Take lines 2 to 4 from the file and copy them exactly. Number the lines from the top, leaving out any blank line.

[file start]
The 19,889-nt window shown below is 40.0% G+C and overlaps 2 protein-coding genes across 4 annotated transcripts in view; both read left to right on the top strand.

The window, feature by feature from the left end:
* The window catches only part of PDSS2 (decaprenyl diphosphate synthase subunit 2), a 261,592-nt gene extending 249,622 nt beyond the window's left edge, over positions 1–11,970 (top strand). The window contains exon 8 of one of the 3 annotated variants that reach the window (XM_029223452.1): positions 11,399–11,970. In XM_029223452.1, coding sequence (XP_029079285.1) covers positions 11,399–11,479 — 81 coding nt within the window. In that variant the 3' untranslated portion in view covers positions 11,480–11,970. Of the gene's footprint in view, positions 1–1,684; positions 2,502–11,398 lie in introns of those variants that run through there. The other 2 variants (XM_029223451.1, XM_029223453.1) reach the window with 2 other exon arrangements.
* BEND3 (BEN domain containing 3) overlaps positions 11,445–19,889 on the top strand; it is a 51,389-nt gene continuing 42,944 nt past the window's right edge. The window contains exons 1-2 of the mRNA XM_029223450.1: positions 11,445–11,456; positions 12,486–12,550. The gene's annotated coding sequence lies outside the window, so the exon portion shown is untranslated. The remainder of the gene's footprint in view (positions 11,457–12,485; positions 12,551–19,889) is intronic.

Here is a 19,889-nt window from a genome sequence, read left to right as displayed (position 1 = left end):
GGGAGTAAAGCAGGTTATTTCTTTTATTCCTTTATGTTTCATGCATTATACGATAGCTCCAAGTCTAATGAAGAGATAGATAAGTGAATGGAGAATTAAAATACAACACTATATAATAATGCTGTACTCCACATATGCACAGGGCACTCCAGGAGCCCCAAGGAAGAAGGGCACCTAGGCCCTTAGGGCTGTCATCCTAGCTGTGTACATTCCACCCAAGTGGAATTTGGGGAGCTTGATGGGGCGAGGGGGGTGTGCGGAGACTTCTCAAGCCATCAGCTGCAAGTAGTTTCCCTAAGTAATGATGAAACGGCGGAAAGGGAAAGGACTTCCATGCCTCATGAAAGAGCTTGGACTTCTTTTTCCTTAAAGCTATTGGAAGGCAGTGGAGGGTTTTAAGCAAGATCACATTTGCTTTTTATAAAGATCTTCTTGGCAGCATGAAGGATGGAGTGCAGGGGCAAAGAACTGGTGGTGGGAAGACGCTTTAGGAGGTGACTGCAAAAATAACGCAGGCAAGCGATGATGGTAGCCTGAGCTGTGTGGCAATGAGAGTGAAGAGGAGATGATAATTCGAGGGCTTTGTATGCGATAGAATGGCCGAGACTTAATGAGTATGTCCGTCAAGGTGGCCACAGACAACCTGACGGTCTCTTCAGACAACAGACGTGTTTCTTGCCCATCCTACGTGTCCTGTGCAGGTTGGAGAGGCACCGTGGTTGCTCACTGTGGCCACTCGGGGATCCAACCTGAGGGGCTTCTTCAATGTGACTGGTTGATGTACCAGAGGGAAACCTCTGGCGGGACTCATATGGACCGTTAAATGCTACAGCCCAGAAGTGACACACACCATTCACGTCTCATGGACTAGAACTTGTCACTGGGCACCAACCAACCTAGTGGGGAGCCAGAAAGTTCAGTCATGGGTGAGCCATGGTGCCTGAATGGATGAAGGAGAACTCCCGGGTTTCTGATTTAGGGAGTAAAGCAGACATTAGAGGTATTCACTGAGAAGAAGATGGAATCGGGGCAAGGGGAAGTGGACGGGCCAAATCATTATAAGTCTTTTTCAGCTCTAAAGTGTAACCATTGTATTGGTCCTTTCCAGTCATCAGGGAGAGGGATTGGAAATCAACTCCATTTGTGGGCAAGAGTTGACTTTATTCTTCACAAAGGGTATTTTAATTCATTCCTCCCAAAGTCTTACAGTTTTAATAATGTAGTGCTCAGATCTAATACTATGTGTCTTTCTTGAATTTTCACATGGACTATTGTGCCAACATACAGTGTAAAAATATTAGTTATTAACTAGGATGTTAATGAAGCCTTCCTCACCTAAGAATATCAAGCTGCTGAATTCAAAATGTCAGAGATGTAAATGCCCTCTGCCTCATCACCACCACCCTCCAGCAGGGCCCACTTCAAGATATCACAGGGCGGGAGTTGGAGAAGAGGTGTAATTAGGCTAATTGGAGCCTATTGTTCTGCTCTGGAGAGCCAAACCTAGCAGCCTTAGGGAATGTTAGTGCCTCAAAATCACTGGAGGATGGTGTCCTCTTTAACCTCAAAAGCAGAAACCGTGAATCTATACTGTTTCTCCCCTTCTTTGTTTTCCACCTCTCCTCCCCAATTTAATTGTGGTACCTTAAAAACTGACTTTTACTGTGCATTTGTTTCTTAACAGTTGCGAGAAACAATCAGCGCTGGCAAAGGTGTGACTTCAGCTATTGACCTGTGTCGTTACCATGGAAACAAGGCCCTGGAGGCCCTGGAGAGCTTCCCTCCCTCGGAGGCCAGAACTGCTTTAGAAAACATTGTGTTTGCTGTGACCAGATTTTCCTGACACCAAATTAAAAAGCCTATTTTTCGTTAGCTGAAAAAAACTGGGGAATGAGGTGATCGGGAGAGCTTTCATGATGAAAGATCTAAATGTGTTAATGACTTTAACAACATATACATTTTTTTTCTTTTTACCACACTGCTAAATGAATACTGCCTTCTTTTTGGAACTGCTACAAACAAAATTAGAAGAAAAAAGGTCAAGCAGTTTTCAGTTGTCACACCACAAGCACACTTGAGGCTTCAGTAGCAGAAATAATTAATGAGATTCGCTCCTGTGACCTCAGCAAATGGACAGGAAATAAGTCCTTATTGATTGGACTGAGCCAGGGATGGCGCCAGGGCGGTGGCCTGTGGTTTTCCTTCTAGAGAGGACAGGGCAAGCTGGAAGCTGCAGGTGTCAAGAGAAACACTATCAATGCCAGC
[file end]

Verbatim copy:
The window, feature by feature from the left end:
* The window catches only part of PDSS2 (decaprenyl diphosphate synthase subunit 2), a 261,592-nt gene extending 249,622 nt beyond the window's left edge, over positions 1–11,970 (top strand). The window contains exon 8 of one of the 3 annotated variants that reach the window (XM_029223452.1): positions 11,399–11,970. In XM_029223452.1, coding sequence (XP_029079285.1) covers positions 11,399–11,479 — 81 coding nt within the window. In that variant the 3' untranslated portion in view covers positions 11,480–11,970. Of the gene's footprint in view, positions 1–1,684; positions 2,502–11,398 lie in introns of those variants that run through there. The other 2 variants (XM_029223451.1, XM_029223453.1) reach the window with 2 other exon arrangements.
* BEND3 (BEN domain containing 3) overlaps positions 11,445–19,889 on the top strand; it is a 51,389-nt gene continuing 42,944 nt past the window's right edge. The window contains exons 1-2 of the mRNA XM_029223450.1: positions 11,445–11,456; positions 12,486–12,550. The gene's annotated coding sequence lies outside the window, so the exon portion shown is untranslated. The remainder of the gene's footprint in view (positions 11,457–12,485; positions 12,551–19,889) is intronic.